What goals do you have in mind for the next 12 months?

Sometimes it helps to think about what your goals may be for the next few years. This can give your 12 month goal some perspective. Your goals should be functional, and age appropriate. Your therapist may be able to assist you in understanding your child’s developmental pathway. This can help you form acheivable goals.

What equipment will I need to help my child achieve their goals?

Consider the equipment you currently have. Will it still fit in 12 months? Will it meet my child’s needs in 12 months? Consider mobility (wheelchairs, walkers, orthotics), postures for function (special floor/table seating, standing frames), therapy (physio balls, rolls, therapy specific equipment), bathing and toileting ( commodes, shower chairs, bathing aides), hoists, communication aids, and other assistive technology that would help your child participate in activities which are reasonable and necessary for their age.

How will I manage my plan once I get it?

Currently, NDIS allow families to access their funding 3 ways. 1) Through the National Disability Insurance Agency (or the NDIS portal); 2) self-managed; or 3) through a financial intermediary. Each method of access has it’s pros and cons, and it’s important to think about what suits your situation. See the NDIS guide: https://www.ndis.gov.au/participants/understanding-your-plan-and-supports.html

 

Hopefully this information has been helpful in getting ready for your plan. For more information, you can visit https://www.ndis.gov.au/families-carers.html for information for Families and Carers, or https://www.ndis.gov.au/participants.html for information on how to become a participant.

If you would like to find out more about how accessing our services under NDIS, please contact us on 9899 4004.

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Accessing the NDIS

How do I get connected with the NDIS? Should I make contact with the NDIS or will they contact me instead? What is the next step? 

To be able to access services under the NDIS for your child, here are some of the criteria that need to be met: 

Check availability in your area 

NDIS is rolling out in different stages around Victoria. You are may be eligible for access 6 months prior to NDIS rolling out in your area. For more information, visit https://www.ndis.gov.au/about-us/our-sites/VIC.html 

Residency 

Your child must meet residency requirements and must be residing in Australia. 

They have to hold an Australian Citizenship OR a Permanent Visa OR a Protected Special Category Visa.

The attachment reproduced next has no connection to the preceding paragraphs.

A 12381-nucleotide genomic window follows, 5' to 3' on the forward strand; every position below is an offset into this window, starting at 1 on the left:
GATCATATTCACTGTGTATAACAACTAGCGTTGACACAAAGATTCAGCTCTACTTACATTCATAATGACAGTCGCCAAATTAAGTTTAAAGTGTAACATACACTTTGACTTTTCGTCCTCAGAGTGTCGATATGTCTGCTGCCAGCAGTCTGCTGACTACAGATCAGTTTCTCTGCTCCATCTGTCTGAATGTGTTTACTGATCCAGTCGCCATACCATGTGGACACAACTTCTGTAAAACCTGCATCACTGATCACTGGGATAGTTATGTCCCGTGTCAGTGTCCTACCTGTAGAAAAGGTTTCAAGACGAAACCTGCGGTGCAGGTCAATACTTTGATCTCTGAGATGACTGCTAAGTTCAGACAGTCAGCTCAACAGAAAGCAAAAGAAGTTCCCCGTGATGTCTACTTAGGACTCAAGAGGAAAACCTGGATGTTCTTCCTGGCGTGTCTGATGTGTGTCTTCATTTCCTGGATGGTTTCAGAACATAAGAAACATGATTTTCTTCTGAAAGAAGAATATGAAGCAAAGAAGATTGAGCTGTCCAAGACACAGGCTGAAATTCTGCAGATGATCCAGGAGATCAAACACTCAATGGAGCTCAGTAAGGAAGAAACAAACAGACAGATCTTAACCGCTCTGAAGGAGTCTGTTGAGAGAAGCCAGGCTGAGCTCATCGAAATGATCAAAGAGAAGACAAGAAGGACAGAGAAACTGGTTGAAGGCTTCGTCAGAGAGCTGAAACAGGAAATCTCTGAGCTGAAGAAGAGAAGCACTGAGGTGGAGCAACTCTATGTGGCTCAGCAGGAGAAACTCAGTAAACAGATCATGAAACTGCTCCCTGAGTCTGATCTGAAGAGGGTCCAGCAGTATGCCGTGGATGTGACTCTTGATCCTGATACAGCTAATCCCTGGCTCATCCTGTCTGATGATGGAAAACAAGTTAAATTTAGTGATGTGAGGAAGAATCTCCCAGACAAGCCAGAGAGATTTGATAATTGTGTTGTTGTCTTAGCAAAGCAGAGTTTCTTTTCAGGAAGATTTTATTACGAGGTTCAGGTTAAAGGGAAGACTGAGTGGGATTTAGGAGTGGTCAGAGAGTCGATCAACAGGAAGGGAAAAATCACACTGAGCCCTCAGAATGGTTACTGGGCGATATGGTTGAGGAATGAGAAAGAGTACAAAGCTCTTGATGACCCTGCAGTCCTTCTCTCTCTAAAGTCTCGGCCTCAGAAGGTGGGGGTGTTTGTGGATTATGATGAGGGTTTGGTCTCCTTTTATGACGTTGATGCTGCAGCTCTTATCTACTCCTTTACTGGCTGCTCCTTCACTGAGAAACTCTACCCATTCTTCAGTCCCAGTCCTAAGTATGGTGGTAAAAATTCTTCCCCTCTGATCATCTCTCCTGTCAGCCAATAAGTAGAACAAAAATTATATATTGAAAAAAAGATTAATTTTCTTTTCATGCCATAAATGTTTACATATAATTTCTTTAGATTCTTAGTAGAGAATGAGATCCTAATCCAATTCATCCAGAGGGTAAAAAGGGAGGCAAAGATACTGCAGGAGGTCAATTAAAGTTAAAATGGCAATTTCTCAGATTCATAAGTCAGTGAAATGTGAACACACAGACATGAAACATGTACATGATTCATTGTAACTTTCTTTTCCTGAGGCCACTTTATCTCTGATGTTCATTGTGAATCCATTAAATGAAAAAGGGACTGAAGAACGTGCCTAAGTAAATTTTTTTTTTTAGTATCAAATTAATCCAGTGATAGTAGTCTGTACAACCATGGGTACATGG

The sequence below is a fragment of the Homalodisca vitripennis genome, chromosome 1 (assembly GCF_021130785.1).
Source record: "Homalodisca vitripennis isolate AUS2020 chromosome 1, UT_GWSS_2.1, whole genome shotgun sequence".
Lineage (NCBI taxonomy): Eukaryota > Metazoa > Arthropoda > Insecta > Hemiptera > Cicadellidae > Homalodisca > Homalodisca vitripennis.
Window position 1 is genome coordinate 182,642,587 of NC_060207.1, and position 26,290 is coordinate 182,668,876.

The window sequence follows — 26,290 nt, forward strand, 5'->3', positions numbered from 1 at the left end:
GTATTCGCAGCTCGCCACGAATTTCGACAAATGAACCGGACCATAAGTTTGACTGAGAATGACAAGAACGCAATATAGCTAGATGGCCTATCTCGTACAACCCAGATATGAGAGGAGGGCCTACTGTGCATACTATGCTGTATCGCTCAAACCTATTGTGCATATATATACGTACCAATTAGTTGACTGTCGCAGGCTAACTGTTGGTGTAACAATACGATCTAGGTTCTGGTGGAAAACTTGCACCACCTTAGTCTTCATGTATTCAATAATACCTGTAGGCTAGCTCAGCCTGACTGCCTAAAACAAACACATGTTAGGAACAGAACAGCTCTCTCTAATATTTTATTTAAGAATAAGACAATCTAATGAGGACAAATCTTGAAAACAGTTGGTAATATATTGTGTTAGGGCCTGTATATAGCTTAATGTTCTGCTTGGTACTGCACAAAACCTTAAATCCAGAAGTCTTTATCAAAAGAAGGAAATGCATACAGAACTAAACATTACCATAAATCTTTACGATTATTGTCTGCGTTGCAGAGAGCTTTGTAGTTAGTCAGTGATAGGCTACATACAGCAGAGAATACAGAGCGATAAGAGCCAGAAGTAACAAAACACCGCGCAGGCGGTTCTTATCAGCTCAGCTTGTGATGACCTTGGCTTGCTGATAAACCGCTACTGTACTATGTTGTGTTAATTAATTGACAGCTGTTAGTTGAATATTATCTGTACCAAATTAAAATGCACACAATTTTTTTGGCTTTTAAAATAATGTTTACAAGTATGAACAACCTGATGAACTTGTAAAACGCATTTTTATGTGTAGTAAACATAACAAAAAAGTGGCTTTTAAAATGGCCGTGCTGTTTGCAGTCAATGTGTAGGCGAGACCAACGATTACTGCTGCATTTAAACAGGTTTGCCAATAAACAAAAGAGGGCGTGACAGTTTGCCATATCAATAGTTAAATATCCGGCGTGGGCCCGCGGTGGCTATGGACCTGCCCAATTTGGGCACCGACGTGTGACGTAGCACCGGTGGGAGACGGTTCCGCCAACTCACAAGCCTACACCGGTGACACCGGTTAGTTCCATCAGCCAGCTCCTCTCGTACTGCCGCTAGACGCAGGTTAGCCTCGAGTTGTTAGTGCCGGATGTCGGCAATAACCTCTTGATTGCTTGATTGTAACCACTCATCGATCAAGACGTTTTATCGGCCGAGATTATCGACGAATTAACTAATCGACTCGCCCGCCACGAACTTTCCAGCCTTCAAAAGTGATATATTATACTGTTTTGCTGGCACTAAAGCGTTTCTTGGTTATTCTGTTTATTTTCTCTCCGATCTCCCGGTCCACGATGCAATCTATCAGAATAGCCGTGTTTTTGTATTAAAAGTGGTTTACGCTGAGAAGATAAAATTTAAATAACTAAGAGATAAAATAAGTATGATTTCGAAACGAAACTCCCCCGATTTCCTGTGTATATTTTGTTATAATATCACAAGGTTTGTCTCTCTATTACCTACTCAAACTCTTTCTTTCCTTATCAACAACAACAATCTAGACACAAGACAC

Disability 

Your child may meet the disability requirements if they have an impairment or condition that is likely to be with them for life (permanent), and will require support under the NDIS. An example of an NDIS support would be if your child’s condition makes it impossible for them to walk from one end of their school to another, they may then require a wheelchair to help them travel between classes to ensure effective participation in school. NDIS can help with funding for a wheelchair for your child. 

If your child meets the NDIS access requirements, please contact NDIS on 1800 800 110 to request access to services. If your child is currently receiving government funded services, NDIS will make contact with you, depending on if NDIS rolls out in your area.  

At Stepping Forward Therapy Services, we are NDIS ready for the provision of physiotherapy services for your child. We are more than happy to answer any questions related to the NDIS or direct you to the appropriate resources. Call us on 9899 4004 to find out more about getting your child connected with physiotherapy services. 

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Playtime with your baby

 

Parents have often asked me over the years two very pertinent questions:
• What do I do with my newborn baby when he’s awake, looking around, and not crying?
• What toys does he need at each stage to assist with his development
Early Play is influenced by the drive for sensory motor experiences. Infants spend a great deal of time in exploratory play looking for new challenges as well as familiar and comforting sensory experiences. Research and evidence all point to the role of play in children’s development and learning across cultures (Shipley, 2008). Many believe that it is impossible to disentangle children’s play, learning and development. The most guarded secret in parenting is that you really don’t need expensive baby toys to keep your baby happy and to help him learn and grow. Remember that you are your baby’s ‘best toy’